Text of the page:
MSK: Cancer Isn’t Sheltering in Place

As the height of the COVID-19 outbreak in New York City and the Tri-State area begins to subside, Memorial Sloan Kettering Cancer Center oncologists are urging patients to schedule cancer screenings and treatments now – as the long-term toll of missed diagnoses and delayed treatments could be devastating for patients and their loved ones across the region and the country.

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Cancer treatment with immune checkpoint inhibitors may lead to thyroid dysfunction

Thyroid dysfunction following cancer treatment with new treatments called immune checkpoint inhibitors is more common than previously thought, according to research that was accepted for presentation at ENDO 2020, the Endocrine Society’s annual meeting, and will be published in a special supplemental section of the Journal of the Endocrine Society.

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Investigational drugs block bone loss in mice receiving chemotherapy

Studying mice, researchers from Washington University School of Medicine in St. Louis have found a driver of bone loss related to cancer treatment — cellular senescence. This process is independent of hormones related to bone health, such as estrogen. Such bone loss can be stopped by treating the mice with either of two investigational drugs already being evaluated in clinical trials.

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Ultrasound Selectively Damages Cancer Cells When Tuned to Correct Frequencies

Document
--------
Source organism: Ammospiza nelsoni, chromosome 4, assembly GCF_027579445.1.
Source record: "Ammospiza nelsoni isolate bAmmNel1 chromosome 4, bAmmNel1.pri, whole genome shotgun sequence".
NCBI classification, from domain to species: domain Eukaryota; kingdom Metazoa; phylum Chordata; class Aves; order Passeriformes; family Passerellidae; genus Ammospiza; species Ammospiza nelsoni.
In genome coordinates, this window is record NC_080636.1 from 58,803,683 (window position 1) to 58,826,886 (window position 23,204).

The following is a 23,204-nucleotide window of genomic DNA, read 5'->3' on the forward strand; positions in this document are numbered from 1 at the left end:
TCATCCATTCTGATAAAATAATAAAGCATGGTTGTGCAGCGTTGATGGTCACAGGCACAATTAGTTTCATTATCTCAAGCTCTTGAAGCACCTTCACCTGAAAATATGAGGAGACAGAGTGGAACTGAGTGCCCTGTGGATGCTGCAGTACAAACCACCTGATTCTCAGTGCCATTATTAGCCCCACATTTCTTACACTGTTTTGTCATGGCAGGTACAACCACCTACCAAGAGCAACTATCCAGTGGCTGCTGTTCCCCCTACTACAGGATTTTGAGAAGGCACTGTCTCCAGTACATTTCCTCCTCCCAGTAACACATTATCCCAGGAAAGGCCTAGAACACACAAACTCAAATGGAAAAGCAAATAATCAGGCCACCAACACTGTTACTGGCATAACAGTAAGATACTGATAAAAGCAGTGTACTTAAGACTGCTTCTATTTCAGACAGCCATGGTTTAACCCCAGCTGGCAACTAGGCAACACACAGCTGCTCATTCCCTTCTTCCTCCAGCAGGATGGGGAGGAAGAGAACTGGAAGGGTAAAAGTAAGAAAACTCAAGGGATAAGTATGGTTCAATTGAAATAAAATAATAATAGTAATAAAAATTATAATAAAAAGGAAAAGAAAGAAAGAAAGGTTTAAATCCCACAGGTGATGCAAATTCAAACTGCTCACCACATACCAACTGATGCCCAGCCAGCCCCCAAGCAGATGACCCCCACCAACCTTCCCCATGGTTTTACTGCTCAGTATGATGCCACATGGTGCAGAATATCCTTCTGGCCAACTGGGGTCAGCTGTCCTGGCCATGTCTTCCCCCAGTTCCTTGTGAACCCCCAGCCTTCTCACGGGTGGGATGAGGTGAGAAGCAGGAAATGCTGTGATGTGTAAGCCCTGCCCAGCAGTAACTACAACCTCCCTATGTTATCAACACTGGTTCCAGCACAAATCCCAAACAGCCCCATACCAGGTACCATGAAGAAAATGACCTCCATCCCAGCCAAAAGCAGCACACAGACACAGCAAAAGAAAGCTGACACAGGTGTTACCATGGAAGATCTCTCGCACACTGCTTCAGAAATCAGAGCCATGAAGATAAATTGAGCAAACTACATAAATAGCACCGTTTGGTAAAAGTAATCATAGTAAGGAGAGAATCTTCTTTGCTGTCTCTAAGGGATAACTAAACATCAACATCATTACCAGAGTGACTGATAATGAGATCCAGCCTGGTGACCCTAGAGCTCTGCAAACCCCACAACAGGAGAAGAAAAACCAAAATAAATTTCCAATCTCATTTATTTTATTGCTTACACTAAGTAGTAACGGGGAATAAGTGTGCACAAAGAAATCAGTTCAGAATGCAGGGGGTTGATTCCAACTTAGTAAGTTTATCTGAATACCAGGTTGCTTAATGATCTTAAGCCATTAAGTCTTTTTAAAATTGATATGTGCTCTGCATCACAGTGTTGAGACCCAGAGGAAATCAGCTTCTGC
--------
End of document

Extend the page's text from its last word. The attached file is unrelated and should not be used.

Doctors have used focused ultrasound to destroy tumors without invasive surgery for some time. However, the therapeutic ultrasound used in clinics today indiscriminately damages cancer and healthy cells alike. Researchers have now developed a low-intensity ultrasound approach that exploits the properties of tumor cells to target them and provide a safer option. Their findings, reported in Applied Physics Letters, are a new step in oncotripsy, the singling out and killing of cancer cells based on their physical properties.

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NUS researchers use light emitted from nanoparticles to intricately control biological processes

Researchers from the National University of Singapore have developed a method to give more control to optogenetics, by using specially designed nanoparticles and nanoclusters (dubbed ‘superballs’). These nanoparticles and superballs can emit different colours of light when excited by lasers at different wavelengths. These different colours of light can then be used to trigger specific biological processes.

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